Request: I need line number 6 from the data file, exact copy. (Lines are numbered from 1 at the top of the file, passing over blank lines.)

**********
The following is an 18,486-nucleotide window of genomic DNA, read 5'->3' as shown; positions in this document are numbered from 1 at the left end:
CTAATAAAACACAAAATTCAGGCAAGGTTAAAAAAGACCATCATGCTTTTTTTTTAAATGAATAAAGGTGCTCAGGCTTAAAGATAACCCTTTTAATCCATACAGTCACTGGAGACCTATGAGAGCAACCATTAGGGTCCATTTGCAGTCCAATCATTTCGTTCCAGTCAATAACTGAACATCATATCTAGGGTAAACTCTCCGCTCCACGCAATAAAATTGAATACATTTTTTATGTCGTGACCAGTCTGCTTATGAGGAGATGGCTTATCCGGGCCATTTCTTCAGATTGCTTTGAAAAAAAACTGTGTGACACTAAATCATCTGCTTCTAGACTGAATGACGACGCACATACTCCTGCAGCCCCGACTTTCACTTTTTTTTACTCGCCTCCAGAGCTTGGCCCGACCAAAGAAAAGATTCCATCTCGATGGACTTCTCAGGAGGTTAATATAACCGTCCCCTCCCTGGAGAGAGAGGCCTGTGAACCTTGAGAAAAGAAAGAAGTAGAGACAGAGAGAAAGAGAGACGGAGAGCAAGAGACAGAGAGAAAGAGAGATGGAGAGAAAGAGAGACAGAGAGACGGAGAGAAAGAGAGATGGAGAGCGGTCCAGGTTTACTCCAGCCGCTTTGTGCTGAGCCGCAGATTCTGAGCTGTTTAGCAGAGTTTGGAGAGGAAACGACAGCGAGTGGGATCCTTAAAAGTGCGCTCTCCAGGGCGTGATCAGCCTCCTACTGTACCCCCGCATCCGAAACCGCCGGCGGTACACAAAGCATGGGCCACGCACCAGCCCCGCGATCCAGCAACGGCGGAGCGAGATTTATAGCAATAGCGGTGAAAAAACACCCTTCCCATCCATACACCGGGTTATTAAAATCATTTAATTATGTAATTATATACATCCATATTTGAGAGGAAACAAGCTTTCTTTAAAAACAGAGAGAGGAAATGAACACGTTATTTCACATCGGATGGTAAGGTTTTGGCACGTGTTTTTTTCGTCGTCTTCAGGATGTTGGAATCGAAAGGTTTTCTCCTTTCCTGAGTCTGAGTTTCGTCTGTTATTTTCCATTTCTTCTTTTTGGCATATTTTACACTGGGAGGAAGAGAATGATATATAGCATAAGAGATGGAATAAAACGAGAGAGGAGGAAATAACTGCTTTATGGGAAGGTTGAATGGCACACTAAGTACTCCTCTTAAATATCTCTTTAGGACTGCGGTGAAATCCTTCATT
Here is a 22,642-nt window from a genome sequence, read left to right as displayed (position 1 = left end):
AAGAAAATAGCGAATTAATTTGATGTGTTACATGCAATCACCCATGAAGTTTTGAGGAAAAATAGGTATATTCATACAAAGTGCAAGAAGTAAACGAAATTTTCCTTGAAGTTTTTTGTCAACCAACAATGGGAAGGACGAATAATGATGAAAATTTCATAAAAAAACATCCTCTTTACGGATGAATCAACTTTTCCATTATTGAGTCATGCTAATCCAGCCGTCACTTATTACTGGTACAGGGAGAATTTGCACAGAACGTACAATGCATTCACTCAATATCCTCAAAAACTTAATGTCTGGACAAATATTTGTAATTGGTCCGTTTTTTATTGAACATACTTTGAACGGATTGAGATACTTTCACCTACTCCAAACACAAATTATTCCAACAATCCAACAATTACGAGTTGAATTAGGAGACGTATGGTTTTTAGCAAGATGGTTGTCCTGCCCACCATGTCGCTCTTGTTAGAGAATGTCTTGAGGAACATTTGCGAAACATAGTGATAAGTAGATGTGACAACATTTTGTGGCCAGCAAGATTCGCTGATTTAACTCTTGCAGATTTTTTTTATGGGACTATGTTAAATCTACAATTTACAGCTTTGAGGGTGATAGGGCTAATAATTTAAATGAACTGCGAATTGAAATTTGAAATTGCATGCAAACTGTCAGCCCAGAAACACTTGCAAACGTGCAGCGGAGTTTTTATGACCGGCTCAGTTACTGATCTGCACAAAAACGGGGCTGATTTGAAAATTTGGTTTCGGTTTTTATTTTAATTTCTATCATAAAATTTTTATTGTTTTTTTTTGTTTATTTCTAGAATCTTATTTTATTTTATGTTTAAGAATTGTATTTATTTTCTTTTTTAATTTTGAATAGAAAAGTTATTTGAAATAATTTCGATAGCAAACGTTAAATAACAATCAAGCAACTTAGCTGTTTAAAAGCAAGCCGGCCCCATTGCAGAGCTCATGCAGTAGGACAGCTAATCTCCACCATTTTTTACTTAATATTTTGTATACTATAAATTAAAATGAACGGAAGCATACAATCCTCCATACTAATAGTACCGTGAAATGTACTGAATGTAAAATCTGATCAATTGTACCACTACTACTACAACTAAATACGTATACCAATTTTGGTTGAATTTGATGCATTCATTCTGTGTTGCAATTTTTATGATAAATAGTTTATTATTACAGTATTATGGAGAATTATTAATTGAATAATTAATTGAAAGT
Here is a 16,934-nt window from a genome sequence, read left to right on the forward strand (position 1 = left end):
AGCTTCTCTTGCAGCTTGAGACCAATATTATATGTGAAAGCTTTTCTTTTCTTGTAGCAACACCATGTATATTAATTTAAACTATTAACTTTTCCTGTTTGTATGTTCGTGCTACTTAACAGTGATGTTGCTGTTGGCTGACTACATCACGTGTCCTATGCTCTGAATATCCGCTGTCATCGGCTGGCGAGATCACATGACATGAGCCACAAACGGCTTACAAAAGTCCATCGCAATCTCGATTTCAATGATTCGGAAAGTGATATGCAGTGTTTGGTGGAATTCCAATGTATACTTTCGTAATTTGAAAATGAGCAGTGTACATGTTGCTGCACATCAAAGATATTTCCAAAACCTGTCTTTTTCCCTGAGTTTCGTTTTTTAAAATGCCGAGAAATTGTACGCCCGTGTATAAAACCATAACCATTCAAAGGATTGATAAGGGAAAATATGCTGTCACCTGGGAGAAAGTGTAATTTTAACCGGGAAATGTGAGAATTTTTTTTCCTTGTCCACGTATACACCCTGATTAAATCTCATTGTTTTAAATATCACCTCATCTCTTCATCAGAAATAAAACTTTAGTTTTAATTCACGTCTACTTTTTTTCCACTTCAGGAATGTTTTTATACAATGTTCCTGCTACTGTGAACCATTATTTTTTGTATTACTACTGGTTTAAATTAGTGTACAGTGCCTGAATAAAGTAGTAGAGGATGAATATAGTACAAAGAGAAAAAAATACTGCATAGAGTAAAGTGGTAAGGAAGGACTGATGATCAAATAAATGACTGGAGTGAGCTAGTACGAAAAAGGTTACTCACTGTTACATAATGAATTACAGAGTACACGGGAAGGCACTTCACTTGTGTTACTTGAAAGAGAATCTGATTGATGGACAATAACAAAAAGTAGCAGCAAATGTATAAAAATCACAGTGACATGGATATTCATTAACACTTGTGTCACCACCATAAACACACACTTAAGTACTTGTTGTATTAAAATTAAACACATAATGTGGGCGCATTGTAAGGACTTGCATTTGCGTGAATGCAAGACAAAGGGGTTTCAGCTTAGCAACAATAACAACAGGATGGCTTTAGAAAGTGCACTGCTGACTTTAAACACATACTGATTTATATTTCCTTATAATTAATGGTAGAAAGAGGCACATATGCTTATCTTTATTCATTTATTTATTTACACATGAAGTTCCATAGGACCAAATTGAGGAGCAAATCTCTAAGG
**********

AGCTTCTCTTGCAGCTTGAGACCAATATTATATGTGAAAGCTTTTCTTTTCTTGTAGCAACACCATGTATATTAATTTAAACTATTAACTTTTCCTGTTTGTATGTTCGTGCTACTTAACAGTGATGTTGCTGTTGGCTGACTACATCACGTGTCCTATGCTCTGAATATCCGCTGTCATCGGCTGGCGAGATCACATGACATGAGCCACAAACGGCTTACAAAAGTCCATCGCAATCTCGATTTCAATGATTCGGAAAGTGATATGCAGTGTTTGGTGGAATTCCAATGTATACTTTCGTAATTTGAAAATGAGCAGTGTACATGTTGCTGCACATCAAAGATATTTCCAAAACCTGTCTTTTTCCCTGAGTTTCGTTTTTTAAAATGCCGAGAAATTGTACGCCCGTGTATAAAACCATAACCATTCAAAGGATTGATAAGGGAAAATATGCTGTCACCTGGGAGAAAGTGTAATTTTAACCGGGAAATGTGAGAATTTTTTTTCCTTGTCCACGTATACACCCTGATTAAATCTCATTGTTTTAAATATCACCTCATCTCTTCATCAGAAATAAAACTTTAGTTTTAATTCACGTCTACTTTTTTTCCACTTCAGGAATGTTTTTATACAATGTTCCTGCTACTGTGAACCATTATTTTTTGTATTACTACTGGTTTAAATTAGTGTACAGTGCCTGAATAAAGTAGTAGAGGATGAATATAGTACAAAGAGAAAAAAATACTGCATAGAGTAAAGTGGTAAGGAAGGACTGATGATCAAATAAATGACTGGAGTGAGCTAGTACGAAAAAGGTTACTCACTGTTACATAATGAATTACAGAGTACACGGGAAGGCACTTCACTTGTGTTACTTGAAAGAGAATCTGATTGATGGACAATAACAAAAAGTAGCAGCAAATGTATAAAAATCACAGTGACATGGATATTCATTAACACTTGTGTCACCACCATAAACACACACTTAAGTACTTGTTGTATTAAAATTAAACACATAATGTGGGCGCATTGTAAGGACTTGCATTTGCGTGAATGCAAGACAAAGGGGTTTCAGCTTAGCAACAATAACAACAGGATGGCTTTAGAAAGTGCACTGCTGACTTTAAACACATACTGATTTATATTTCCTTATAATTAATGGTAGAAAGAGGCACATATGCTTATCTTTATTCATTTATTTATTTACACATGAAGTTCCATAGGACCAAATTGAGGAGCAAATCTCTAAGG